Figure 5: Growth in demand for milk Source

Map of the world showing consumption levels of eggs. Highest consumption levels are found in USA, Brasil, China and Russia. Lowest levels are in Africa. Click to expand

Figure 6: Growth in demand for eggs Source

Farmers have responded to the changing dietary preferences of a growing population in a number of ways, including:

1. Selective breeding to meet demand

Livestock breeding is the process of selectively mating animals that have desirable characteristics to maintain or enhance these traits in future generations. With the help of scientists, farmers can estimate the genetic value of individuals in terms of growth rate and yield. This process has contributed substantially to the industry’s ability to meet increasing demand [4]. Seventy years ago, it was still common for farmers to rear breeds that were native to their region or country [5]. For example, Hereford cattle and Dorset sheep, iconic British breeds, were commonly farmed in the UK in the past. This has changed, and UK farmers now use European breeds such as Charolais beef cattle, originally from France, and Texel sheep, originally from the Netherlands, which are both larger and produce more meat than the native breeds. Well-known in the UK, the black and white dairy cow, the Holstein-Friesian, originates from the Netherlands and Germany and has been selectively bred to maximise the amount of milk produced per cow (Figure 6)[6].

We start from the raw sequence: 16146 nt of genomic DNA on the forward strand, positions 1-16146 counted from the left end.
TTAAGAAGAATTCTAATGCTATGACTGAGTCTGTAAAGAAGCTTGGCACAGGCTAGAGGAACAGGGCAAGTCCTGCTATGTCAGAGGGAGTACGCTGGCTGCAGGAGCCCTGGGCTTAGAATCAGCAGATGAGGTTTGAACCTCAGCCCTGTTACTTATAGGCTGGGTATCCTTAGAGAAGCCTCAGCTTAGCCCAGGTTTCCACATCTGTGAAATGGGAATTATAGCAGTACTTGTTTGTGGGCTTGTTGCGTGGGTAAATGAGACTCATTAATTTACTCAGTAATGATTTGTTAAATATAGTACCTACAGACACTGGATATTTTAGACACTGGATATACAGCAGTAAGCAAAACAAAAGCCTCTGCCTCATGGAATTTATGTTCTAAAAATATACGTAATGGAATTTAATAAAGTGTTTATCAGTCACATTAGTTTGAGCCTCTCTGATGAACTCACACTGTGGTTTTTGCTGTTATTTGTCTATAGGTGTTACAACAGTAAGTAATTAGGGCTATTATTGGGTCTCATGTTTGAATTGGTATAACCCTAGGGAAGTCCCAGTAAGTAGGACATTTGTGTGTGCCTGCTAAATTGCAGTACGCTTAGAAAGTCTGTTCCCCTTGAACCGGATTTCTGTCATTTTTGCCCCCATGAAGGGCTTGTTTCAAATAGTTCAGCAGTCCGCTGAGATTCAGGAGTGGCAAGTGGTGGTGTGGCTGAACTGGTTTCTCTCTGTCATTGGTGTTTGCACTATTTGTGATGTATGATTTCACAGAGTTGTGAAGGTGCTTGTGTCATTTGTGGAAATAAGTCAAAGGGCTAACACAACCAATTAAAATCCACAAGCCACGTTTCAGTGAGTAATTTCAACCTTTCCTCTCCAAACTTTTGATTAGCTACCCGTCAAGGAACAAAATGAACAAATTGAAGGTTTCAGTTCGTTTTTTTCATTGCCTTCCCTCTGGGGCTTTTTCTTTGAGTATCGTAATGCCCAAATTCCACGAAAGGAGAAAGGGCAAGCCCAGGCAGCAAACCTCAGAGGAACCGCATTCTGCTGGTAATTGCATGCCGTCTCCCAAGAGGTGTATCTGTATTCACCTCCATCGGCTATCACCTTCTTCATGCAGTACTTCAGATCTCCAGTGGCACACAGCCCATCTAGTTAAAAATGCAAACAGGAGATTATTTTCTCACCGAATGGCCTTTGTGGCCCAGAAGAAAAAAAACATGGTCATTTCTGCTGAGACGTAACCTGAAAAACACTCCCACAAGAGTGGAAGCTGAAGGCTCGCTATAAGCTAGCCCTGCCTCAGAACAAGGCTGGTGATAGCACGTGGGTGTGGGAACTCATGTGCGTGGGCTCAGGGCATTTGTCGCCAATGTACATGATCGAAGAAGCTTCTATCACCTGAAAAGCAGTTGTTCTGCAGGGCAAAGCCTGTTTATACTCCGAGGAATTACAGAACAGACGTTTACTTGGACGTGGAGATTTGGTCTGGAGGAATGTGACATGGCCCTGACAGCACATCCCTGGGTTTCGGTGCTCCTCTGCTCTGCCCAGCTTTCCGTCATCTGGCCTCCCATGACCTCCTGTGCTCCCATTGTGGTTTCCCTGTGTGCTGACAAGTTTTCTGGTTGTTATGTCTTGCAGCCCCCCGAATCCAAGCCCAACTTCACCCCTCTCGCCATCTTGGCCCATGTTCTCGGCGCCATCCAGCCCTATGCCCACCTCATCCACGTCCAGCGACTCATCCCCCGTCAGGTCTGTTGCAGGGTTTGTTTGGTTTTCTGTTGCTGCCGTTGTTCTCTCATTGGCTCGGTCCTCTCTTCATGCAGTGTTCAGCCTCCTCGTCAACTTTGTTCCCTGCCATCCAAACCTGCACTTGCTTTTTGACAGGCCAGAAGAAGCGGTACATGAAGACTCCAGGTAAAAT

Figure 8: Standard Cattle from Websters New Illustrated Dictionary c. F.E.Wright 1910 [7].